Since I started working from home, I'm more accountable for my own time. There isn't someone standing over my shoulder checking how many hours I work (good), but there also isn't someone there to leave the office and remind me that my day is done (bad). There is also the distraction of just about anything... oh, look, is that a dirty sock? I might do some washing... or, hm... a coffee would be nice right now. So. Easily. Distracted. It's one extreme or the other with me!
I needed to figure out a system fairly quickly, but I don't think I've perfected it just yet. I'd love to know how my fellow designers, working from home folk, or organisational freaks in general get sh*t done.
What gets in the way of your super organised day?
- Clients | Ha! Ironic, right? That unplanned conference call? Other things that are a normal part of office life seem to throw me right off track at home. It's hard to re-focus and get back into the zone.
- Obligations | Working from home allows you the freedom to schedule things during the day, which is awesome. But it can become easy to fill up a day with Dr. appointments, trips to the post office, bank, supermarket, hairdresser, cooking a feast for lunch... you name it.
- Chores | I have a great view of the rest of my house from my desk. I can see if there are dishes that need washing, clothes that need folding, sweeping that needs doing, cats that need cuddling (not that that's a chore!) It's easy to drift onto the menial tasks that need doing instead of tackling that difficult problem blinking at you from the computer monitor.
- Freedom | Nobody is stopping you from taking a long lunch break, or heading out to the beach for the afternoon. It's dangerous.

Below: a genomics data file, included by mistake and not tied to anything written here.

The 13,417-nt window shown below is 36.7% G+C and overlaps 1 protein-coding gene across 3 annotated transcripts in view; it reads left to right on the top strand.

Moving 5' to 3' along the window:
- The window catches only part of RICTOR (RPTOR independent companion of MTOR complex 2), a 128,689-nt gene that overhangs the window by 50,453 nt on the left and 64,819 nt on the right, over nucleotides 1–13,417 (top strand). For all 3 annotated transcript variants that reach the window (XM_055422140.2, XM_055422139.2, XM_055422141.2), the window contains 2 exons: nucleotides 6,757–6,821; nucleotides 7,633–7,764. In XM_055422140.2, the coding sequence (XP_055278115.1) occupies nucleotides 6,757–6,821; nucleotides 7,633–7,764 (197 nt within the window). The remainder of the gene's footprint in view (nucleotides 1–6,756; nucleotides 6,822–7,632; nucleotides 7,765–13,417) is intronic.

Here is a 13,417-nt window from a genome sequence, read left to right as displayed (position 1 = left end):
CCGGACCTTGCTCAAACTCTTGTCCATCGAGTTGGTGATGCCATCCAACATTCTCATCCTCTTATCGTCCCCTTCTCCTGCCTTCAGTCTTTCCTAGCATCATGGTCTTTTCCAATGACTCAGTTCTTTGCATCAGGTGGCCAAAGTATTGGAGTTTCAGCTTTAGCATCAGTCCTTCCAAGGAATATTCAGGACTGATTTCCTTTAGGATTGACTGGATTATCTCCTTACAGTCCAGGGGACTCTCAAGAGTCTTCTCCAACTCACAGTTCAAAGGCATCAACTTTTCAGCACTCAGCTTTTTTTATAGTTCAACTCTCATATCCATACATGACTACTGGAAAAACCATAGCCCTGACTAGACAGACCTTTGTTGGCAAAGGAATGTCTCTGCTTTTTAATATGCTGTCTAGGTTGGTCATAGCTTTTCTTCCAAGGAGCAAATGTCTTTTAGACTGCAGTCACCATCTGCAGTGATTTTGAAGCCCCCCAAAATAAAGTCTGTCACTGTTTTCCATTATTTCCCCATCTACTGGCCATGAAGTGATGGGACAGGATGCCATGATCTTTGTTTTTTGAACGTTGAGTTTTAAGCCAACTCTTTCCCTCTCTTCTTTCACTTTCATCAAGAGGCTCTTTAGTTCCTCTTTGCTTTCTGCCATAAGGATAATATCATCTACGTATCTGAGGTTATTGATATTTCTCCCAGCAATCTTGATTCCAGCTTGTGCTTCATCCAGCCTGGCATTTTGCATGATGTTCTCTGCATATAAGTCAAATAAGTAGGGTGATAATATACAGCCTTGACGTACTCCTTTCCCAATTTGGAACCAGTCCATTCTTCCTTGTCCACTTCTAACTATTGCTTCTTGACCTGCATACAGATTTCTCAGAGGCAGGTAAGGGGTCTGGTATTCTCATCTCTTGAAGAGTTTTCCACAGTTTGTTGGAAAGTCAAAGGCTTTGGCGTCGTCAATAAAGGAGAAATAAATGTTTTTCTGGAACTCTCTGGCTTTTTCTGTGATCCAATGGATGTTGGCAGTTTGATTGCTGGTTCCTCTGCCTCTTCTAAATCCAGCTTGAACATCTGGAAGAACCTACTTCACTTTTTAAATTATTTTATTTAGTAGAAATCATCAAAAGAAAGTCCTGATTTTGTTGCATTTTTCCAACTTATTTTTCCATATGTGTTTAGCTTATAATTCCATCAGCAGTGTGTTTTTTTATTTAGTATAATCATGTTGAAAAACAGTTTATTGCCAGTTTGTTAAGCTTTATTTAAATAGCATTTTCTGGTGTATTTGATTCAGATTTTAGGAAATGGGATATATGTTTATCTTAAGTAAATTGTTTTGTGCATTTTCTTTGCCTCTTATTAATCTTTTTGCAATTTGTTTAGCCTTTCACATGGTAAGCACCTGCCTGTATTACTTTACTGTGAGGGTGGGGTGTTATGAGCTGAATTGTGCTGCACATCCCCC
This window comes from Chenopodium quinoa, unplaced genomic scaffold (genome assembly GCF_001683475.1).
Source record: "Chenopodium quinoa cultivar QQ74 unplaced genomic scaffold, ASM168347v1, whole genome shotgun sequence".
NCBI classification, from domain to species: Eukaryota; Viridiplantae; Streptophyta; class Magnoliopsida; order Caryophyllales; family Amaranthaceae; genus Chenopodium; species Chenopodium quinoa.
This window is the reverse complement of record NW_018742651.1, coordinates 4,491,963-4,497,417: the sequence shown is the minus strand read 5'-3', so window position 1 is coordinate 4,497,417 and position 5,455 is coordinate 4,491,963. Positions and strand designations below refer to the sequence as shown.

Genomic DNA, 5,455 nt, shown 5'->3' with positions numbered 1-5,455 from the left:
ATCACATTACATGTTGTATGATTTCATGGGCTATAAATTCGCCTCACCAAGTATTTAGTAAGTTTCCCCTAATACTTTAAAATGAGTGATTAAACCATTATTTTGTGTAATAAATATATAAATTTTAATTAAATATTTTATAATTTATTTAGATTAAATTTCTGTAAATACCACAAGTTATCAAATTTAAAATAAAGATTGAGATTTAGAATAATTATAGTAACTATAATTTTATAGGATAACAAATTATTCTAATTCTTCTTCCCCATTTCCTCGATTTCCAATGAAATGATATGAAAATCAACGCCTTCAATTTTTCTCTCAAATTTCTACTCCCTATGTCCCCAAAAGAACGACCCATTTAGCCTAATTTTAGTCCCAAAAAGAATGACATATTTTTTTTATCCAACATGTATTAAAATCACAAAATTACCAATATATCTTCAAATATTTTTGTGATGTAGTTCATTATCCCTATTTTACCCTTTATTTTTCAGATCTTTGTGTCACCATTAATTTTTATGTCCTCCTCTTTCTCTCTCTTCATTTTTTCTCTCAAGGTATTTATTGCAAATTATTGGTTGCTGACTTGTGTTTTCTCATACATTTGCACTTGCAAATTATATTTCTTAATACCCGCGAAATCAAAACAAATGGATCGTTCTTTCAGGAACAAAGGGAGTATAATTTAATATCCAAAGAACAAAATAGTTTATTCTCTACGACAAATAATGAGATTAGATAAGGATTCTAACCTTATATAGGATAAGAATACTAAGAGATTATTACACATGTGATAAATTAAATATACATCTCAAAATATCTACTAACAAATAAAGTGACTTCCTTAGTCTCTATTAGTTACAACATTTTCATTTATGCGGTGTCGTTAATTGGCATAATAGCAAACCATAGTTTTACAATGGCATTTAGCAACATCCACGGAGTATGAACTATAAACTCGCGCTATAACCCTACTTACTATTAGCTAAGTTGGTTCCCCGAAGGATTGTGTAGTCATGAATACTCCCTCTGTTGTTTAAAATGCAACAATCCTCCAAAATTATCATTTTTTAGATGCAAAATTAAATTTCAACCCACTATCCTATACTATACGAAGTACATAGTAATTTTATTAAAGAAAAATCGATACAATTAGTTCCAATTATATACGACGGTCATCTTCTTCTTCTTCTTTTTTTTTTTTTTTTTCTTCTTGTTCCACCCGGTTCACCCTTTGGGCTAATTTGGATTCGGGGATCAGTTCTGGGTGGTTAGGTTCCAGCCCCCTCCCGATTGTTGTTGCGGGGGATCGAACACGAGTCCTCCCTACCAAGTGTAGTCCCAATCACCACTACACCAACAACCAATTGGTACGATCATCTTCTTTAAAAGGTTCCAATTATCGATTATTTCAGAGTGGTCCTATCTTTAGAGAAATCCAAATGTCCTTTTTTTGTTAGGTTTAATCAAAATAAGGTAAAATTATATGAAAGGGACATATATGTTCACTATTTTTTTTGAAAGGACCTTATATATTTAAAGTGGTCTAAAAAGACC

How do I avoid distractions?
- Willpower | That's a big one. You have to be professional even when nobody is watching. Don't check personal emails or surf Pinterest during work time, it just slows you down, and you pay for it later.
- Schedule | If I have more than one client on the go, this is essential for allocating time and sticking to a strict schedule in order to fit things in. I use Google Calendar, but that's a whole other post!
- Pomodoro Method | I use the desktop app from TeamViz (it's free for the lite version). You enter tasks for the day, double click on the number next to each task to increase the number of "pomodoros" expected to complete the task (I have them set at the default 25 minutes), and run through the list. Every 25 minutes I get a 5 minute break, which I use to stretch my legs, check emails, and rest my eyes. If I'm going really well with a task, I simply skip the break so I don't interrupt my train of thought. It's been working really well. The app runs a little stopwatch on your desktop, so you can see the minutes ticking away.
- Plan | If I have to go out to buy supplies for lunch, or to an appointment, I make sure that I start an hour earlier on that day, or allocate the time elsewhere. Try to set appointments during a time that would be your lunch break, or before/after the working day where possible, to avoid unnecessary disruptions (It's amazing how many things I could find to do every day if I don't treat this rule seriously)
- Don't be too hard on yourself | What's the fun of working for yourself if you're a jerk boss? I allow myself to linger on lunch, with the understanding I will work a little later that evening. If I need time out to think, I might come back to work after a couple of hours. Afternoon nap? No problem. As long as I get in my hours for the day, I'm cool with it. The only problem with this is, a work day can stretch from 9am until midnight. It's best to try and stick to some semblance of 'normal' working hours in order to give yourself a good chunk of time off each day, instead of bits and pieces all over the place.
There's something else I'm wondering about, and this might be an Australian thing (despite our reputation as beach bums, we work long hours and do lots of overtime here). Whenever I pitch a job, I'm generally asked what my 'day rate' is. When I tell people, they respond with "Is that a 10 hour day? Or an 8 hour day?". I am really strict on this. It is a standard 8 hour day. You do not get 2 free hours a day (10 free hours a week, 520 free hours a year!) If there's a deadline, or I'm just having a productive day and I'm on a roll, sure, I can work 16 hours or more if I have to. But the expectation that a standard 'day' at work is 10 hours is not cool with me.
Do you work a 10 hour day? Am I living in some 1950's utopia, putting my foot down and demanding 8 hour standard working day? I'd love to hear your tips on staying focussed and managing your time as well!